Philly woman, an anti-Trump protester, reveals what it’s like to be detained by Secret Service

Anti Trump Protest Secret Service Trump Tower

An anti-Trump protester, who was in a Starbucks within the public space inside Trump Tower, says she was detained by the Secret Service and subjected to invasive questioning after unfurling a banner.

In a piece in the Washington Post, Philadelphia resident Melissa Byrne — who says she is a former Bernie Sanders and Hillary Clinton supporter and “like any good political operative, run on coffee” — called her interrogation “bananas.”

Byrne said that she had brought an anti-Trump banner inside the tower with her, and after sipping some java, hung it over a rail overlooking the Trump Tower atrium that was still within Starbucks. She was detained by NYPD officers.

“Since Starbucks is a public place and I was a paying guest, I knew I hadn’t violated any laws. At worst, I could be banned from the building,” she said. “I expected from past protest actions that I’d be given a warning and a request to leave. I clearly and politely explained to the NYPD officers who detained me that the protest was done and I was heading out.”

Byrne was then cuffed and brought to a room off the atrium with 10 NYPD and Secret Service officers, where she could see Trump campaign materials were stored.

She listed a portion of her conversation and some of the questions she was asked:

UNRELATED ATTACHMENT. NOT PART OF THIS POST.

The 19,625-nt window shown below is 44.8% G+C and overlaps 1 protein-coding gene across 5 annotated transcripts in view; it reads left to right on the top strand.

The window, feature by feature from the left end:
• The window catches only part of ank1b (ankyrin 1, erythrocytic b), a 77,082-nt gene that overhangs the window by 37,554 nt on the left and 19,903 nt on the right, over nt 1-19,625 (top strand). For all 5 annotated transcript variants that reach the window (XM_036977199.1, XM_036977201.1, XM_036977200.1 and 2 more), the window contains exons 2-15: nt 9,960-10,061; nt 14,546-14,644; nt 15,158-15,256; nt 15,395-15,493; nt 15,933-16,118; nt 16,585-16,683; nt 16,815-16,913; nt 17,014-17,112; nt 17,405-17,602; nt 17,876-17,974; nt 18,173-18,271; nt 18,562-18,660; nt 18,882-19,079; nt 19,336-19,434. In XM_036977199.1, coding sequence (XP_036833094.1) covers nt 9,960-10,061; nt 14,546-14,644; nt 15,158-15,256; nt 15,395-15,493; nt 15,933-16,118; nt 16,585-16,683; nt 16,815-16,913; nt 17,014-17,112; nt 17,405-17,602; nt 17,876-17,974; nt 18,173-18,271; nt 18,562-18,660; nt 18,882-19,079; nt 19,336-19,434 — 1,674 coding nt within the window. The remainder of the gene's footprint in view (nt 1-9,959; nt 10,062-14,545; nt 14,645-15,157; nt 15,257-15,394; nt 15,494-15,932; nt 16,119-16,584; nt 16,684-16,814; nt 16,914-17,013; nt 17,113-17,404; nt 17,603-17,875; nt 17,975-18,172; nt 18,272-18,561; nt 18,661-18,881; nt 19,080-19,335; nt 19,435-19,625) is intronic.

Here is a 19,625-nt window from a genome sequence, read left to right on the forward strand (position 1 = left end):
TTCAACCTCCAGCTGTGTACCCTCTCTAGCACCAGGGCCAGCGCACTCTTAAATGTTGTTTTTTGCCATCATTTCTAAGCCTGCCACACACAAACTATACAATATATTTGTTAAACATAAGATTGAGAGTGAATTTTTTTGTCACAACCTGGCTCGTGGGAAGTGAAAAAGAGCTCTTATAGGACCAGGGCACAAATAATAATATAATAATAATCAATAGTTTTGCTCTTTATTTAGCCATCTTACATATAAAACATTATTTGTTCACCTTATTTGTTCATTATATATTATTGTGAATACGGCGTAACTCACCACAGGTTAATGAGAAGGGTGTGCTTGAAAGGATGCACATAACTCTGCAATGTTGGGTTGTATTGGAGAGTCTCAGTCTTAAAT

NYPD: “Why would you come to the president’s home to do this?”

Byrne: “It was wrong for the president to support white supremacy.”

NYPD: “Don’t you respect the president?”

Byrne: “I don’t respect people who align with Nazis.”

Secret Service: “Do you have negative feelings toward the president?”

Byrne: “Yes.”

Secret Service: “Can you elaborate?”

Byrne: “He should be impeached and should not be president.”

Byrne also says she was asked if she had been inside the White House (she had, as a tour guide); whether she had mental health disorders or ever had suicidal thoughts, was threatened with a felony and asked to sign a waiver so the Secret Service could obtain her medical records.

When Byrne asked for a lawyer, she was told she could be held longer, then released with a ban from Trump Tower.

“It was clear right away that these officials wouldn’t see me the way I see myself: as a reasonably responsible, skilled nonviolent political operative who works on a mix of electoral and issues campaign,” she wrote. “To them, I was clearly a threat to national security. It felt like an interrogation on ‘Homeland’.”

But her experience with the Secret Service didn’t end there.

Byrne said that the Secret Service canvassed her neighborhood in West Philadelphia a couple of days later, going so far as to question a woman she had never met. The woman later contacted her on Facebook to share the encounter with her, relaying that they had asked whether this woman knew Byrne and if she was a threat to the president. Apparently her neighborhood choice paid off. “Since I live in West Philly, she replied that the only threat lives in the White House and that the president is racist,” Bryne wrote in her piece.


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